Signs & symptoms of nocturnal epilepsy

Updated March 29, 2017

The hope of a good night's sleep is to awake refreshed. For people with nocturnal epilepsy---a disorder in which the patient experiences seizures in his sleep---sleeping can be more than a nightmare. Nocturnal epilepsy seizures occur while the patient sleeps, but the effects linger into the day, resulting in general fatigue and, in some cases, soreness. Medication and lifestyle awareness can lessen the impact of nocturnal epilepsy.


Because the seizures occur during sleep, nocturnal epilepsy sufferers may be unsure whether they are even having seizures. Upon awakening in the morning, you may sense that something has occurred but have no memory of it. You may be exhausted or sore but not sure why. A doctor can administer tests to determine whether you are having nocturnal seizures. One of these tests is an EEG---electroencephalogram---which measures the brain's activity. Based on the test results, the doctor can determine whether you have a form of epilepsy or if something else is causing your sleep disorder problems.


Nocturnal epilepsy is similar to the more familiar epilepsy, which causes seizures in patients who are awake. Nocturnal episodes tend to strike just as the patient slips into sleep or right before she awakes. The seizures are often tonic-clonic---also known as grand mal---and usually last less than a minute You may experience uneven and dramatic breathing and stiffening of the limbs, followed by jerking movements and deep sleep. You may bite your tongue. As with daytime seizures, there is little an observer can do; just wait it out and help the patient be comfortable after the seizure ends. Seizures themselves usually require no medical intervention. In many cases, medication can reduce the frequency of episodes, so proper diagnosis is important.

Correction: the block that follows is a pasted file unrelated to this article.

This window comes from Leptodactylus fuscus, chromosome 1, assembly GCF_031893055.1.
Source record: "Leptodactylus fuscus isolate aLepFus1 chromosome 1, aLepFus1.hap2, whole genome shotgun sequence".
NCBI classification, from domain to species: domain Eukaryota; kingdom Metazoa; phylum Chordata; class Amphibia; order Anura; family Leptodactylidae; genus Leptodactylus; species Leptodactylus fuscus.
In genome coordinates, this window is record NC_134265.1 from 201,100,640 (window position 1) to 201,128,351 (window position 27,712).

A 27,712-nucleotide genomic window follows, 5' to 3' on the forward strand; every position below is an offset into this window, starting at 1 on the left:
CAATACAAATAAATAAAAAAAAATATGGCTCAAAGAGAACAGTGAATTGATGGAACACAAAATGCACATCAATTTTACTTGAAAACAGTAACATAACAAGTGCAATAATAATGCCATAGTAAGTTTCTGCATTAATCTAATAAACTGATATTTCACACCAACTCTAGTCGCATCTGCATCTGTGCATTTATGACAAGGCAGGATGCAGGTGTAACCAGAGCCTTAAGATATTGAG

According to the Epilepsy Foundation, epilepsy in one form or another affects 2.7 million Americans. Nocturnal epilepsy seizures, while bothersome, may be less dangerous than daytime seizures experienced by epileptics. Because it is a sleep disorder, the patient is usually lying down in bed and unlikely to be injured in a fall. The greater effect is the impact nocturnal epilepsy has on the sleep cycle. A seizure interrupts the sleep cycle, returning the patient to the beginning. Depending on when the seizure occurs, you may find yourself very tired the day after the seizures occur, as your body reacts to loss of sleep.


Nocturnal epilepsy can be treated with medication. Studies show that up to 80 per cent of epilepsy patients achieve control of the seizure disorder with medication. Your doctor will choose a medication based on your test results and information about your sleep patterns and lifestyle. Doctor-patient cooperation, plenty of rest and a proper diet can reduce or eliminate the incidence of nocturnal epilepsy seizures.


Other disorders can mimic some of the symptoms of nocturnal epilepsy. There can be other reasons for tiredness upon waking and an overall lack of energy. Sleep apnoea stops breathing during the night due to airway obstruction, resulting in a seizure-type episode. Night terrors---mainly in children---and restless leg syndrome---in people of all ages---can be mistaken for nocturnal epilepsy. Again, diagnosis is important so that proper treatment can be administered and daytime living can be restored.

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About the Author

Thom Hunter is a former AT&T director of public relations and newspaper editor. He began writing professionally in 1976 and has penned books such as "Surviving Sexual Brokenness," released in November 2010 by WestBow Press. He has a bachelor's degree in journalism from North Texas State University and is a former adjunct professor in the University of Oklahoma College of Journalism.